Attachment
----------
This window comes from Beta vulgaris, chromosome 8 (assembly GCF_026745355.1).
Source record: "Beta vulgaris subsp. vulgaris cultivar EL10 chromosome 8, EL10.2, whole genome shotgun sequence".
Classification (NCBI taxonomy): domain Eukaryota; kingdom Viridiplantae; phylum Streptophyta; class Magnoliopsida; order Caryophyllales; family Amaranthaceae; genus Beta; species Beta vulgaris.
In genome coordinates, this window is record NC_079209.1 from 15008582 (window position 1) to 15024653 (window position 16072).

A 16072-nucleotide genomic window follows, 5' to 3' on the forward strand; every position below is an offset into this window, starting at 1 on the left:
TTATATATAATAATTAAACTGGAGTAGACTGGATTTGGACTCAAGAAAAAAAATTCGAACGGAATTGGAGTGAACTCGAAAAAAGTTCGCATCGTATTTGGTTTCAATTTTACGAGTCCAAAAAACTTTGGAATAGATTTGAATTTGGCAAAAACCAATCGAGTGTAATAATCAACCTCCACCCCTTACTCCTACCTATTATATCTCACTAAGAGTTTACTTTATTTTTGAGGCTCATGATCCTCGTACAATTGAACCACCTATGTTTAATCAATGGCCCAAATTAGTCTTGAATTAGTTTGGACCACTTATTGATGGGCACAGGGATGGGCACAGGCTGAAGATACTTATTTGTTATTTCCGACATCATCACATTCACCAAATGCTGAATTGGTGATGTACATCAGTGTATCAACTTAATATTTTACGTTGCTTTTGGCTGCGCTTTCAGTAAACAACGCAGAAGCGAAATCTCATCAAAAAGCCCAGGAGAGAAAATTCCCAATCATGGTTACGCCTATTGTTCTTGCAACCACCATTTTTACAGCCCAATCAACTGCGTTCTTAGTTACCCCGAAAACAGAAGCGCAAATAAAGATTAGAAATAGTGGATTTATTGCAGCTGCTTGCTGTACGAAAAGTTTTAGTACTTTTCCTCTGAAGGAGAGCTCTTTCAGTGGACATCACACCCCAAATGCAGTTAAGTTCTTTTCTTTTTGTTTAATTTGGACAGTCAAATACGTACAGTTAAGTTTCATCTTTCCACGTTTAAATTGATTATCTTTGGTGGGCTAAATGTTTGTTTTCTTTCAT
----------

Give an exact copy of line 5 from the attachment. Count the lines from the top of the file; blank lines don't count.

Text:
A 16072-nucleotide genomic window follows, 5' to 3' on the forward strand; every position below is an offset into this window, starting at 1 on the left: